Last time I presented a basic version of deftraceable macro that allows us to write traceable functions. The final version of the macro has some remaining issues, and today we’ll tackle one of those - arguments pattern matching.

Today’s exercise should demonstrate that we have to carefully consider our assumptions about possible inputs to our macros can receive.

The problem

As I hinted the last time, the current version of deftraceable doesn’t work with pattern matched arguments. Let’s demonstrate the problem:

iex(1)> defmodule Tracer do ... end

iex(2)> defmodule Test do
          import Tracer

          deftraceable div(_, 0), do: :error
        end
** (CompileError) iex:5: unbound variable _

So what happened? The deftraceable macro blindly assumes that input arguments are plain variables or constants. Hence, when you call deftracable div(a, b), do: ... the generated code will contain:

passed_args = [a, b] |> Enum.map(&inspect/1) |> Enum.join(",")

This will work as expected, but if one argument is an anonymous variable (_), then we generate the following code:

passed_args = [_, 0] |> Enum.map(&inspect/1) |> Enum.join(",")

This is obviously not correct, and therefore we get the unbound variable error.

So what’s the solution? We shouldn’t assume anything about input arguments. Instead, we should take each argument into a dedicated variable generated by the macro. Or to say it with code, if our macro is called with:

deftraceable fun(pattern1, pattern2, ...)

We should generate the function head:

def fun(pattern1 = arg1, pattern2 = arg2, ...)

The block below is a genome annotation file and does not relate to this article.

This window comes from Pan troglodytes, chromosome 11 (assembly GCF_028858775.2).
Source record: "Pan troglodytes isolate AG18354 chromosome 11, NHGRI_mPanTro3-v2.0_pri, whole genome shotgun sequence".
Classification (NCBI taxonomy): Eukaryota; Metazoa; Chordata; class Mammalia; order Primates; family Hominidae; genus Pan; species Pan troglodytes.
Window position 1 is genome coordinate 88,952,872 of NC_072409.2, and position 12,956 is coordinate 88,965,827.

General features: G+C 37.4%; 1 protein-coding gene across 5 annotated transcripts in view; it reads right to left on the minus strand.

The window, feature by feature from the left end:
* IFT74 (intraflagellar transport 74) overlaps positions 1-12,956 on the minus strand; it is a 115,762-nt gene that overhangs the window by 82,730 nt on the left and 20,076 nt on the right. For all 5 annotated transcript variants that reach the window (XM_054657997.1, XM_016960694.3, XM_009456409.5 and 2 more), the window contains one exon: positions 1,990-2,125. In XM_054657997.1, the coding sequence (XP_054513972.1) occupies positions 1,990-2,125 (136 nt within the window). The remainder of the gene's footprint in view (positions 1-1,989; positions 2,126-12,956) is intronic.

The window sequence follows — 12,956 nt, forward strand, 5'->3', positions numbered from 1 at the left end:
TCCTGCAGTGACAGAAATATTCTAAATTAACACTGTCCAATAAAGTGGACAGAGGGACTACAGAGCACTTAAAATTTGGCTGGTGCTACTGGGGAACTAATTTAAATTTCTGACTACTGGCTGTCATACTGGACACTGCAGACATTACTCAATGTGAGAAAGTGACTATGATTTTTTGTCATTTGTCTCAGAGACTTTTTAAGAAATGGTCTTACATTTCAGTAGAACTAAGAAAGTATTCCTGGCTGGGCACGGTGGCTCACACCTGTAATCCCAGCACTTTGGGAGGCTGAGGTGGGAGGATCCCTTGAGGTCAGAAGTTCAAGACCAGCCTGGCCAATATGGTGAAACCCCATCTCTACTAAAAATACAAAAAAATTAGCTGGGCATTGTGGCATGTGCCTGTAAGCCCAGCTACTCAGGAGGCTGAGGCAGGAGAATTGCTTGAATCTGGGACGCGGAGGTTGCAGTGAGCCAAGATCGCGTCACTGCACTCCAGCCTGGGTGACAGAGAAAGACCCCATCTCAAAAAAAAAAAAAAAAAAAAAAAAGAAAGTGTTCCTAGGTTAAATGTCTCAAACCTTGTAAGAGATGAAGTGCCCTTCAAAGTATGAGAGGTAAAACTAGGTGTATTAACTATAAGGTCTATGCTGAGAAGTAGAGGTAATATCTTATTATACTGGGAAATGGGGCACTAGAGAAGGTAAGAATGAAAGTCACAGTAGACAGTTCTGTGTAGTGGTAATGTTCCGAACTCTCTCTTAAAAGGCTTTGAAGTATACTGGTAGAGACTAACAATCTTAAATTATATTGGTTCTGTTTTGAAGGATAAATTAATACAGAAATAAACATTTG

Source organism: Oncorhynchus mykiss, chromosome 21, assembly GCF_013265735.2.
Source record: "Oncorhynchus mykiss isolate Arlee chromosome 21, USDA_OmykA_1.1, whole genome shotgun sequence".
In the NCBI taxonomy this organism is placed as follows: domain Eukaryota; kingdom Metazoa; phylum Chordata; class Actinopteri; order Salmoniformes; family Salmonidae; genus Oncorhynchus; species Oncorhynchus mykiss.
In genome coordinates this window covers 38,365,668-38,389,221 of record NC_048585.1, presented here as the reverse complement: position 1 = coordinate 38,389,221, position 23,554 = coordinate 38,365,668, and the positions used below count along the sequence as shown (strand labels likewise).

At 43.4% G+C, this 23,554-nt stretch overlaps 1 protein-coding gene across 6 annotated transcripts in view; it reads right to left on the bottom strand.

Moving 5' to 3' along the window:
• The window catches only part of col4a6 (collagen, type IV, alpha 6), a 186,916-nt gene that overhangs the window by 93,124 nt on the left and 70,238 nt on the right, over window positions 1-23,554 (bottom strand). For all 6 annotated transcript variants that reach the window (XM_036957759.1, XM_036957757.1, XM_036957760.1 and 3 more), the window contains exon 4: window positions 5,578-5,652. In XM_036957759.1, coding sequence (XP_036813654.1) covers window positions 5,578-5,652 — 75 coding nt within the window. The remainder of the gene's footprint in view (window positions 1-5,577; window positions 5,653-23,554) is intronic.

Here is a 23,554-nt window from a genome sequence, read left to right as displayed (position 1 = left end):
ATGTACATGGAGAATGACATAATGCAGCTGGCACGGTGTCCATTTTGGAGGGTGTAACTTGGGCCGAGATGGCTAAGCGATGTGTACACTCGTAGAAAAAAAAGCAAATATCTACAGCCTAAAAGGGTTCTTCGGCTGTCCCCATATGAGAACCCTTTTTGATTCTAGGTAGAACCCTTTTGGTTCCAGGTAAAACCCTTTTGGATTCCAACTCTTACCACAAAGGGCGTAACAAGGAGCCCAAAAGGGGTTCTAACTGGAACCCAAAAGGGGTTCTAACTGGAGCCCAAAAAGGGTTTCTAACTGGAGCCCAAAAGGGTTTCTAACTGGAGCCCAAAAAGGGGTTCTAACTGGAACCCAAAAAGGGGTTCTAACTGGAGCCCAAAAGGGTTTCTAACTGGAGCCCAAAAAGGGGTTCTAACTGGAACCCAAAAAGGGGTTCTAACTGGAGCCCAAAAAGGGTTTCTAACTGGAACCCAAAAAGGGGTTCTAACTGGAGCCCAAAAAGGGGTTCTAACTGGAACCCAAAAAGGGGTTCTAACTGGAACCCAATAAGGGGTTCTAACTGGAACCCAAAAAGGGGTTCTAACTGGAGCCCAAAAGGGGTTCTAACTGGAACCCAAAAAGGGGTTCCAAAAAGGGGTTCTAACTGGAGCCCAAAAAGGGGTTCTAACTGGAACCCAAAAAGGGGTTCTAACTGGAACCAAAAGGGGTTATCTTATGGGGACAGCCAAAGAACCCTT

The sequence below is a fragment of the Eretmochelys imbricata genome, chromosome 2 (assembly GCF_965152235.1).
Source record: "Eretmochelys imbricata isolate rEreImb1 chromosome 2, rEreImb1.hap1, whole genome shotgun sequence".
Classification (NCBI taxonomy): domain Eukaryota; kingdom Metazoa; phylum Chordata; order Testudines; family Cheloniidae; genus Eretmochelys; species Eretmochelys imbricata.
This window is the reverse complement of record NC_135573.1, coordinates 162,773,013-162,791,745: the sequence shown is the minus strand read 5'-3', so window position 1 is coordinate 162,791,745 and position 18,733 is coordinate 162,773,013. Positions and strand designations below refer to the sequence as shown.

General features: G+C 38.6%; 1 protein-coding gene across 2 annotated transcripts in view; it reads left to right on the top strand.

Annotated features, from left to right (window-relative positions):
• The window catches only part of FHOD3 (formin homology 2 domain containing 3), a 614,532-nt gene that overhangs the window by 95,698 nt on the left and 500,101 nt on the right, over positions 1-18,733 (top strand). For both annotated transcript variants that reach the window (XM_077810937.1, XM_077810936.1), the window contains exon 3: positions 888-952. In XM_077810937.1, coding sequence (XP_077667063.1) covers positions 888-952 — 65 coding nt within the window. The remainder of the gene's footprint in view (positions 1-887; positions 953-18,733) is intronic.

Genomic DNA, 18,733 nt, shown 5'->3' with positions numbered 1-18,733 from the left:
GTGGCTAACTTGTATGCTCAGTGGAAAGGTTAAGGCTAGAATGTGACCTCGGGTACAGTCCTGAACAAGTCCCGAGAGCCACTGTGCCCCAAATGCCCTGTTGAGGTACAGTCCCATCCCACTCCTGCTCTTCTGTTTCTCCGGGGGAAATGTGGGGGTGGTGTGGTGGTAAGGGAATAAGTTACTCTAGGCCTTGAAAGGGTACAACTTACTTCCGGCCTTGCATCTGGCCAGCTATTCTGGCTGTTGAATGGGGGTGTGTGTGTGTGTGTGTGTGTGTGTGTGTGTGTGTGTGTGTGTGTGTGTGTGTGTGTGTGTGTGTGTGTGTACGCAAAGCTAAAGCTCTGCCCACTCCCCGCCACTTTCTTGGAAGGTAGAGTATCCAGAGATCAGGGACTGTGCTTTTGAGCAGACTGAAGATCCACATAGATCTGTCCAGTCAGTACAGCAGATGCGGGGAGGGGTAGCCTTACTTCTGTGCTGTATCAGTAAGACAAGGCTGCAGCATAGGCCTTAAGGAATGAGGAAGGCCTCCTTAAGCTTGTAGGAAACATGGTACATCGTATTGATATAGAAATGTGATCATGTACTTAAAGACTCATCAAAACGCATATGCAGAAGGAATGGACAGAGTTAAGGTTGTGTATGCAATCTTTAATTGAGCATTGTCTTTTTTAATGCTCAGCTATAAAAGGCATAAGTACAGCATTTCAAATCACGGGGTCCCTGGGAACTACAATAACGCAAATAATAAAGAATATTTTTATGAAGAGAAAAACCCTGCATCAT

This allows us to take argument values into our internal temp variables, and print the contents of those variables.

The solution

So let’s implement this. First, I’m going to show you the top-level sketch of the solution:

defmacro deftraceable(head, body) do
  {fun_name, args_ast} = name_and_args(head)

  # Decorates input args by adding "= argX" to each argument.
  # Also returns a list of argument names (arg1, arg2, ...)
  {arg_names, decorated_args} = decorate_args(args_ast)

  head = ??   # Replace original args with decorated ones

  quote do
    def unquote(head) do
      ... # unchanged

      # Use temp variables to make a trace message
      passed_args = unquote(arg_names) |> Enum.map(&inspect/1) |> Enum.join(",")

      ... # unchanged
    end
  end
end

First, we extract name and args from the head (we resolved this in previous article). Then we have to inject = argX into the args_ast and take back the modified args (which we’ll put into decorated_args).

We also need pure names of generated variables (or more exactly their AST), since we’ll use these to collect argument values. The variable arg_names will essentially contain quote do [arg_1, arg_2, ...] end which can be easily injected into the tree.

So let’s implement the rest. First, let’s see how we can decorate arguments:

defp decorate_args(args_ast) do
  for {arg_ast, index} <- Enum.with_index(args_ast) do
    # Dynamically generate quoted identifier
    arg_name = Macro.var(:"arg#{index}", __MODULE__)

    # Generate AST for patternX = argX
    full_arg = quote do
      unquote(arg_ast) = unquote(arg_name)
    end

    {arg_name, full_arg}
  end
  |> List.unzip
  |> List.to_tuple
end

Most of the action takes place in the for comprehension. Essentially we go through input AST fragment of each variable, and compute the temp name (quoted argX) relying on the Macro.var/2 function which can transform an atom into a quoted variable that has a name of that atom. The second argument to Macro.var/2 ensures that the variable is hygienic. Although we’ll inject arg1, arg2, … variables into the caller context, the caller won’t see these variables. In fact, a user of deftraceable can freely use these names for some local variables without interfering with temps introduced by our macro.

Finally, at the end of the comprehension we return a tuple consisting of the temp’s name, and the quoted full pattern - (e.g. _ = arg1, or 0 = arg2). The little dance after the comprehension with unzip and to_tuple ensures that decorate_args returns the result in form of {arg_names, decorated_args}.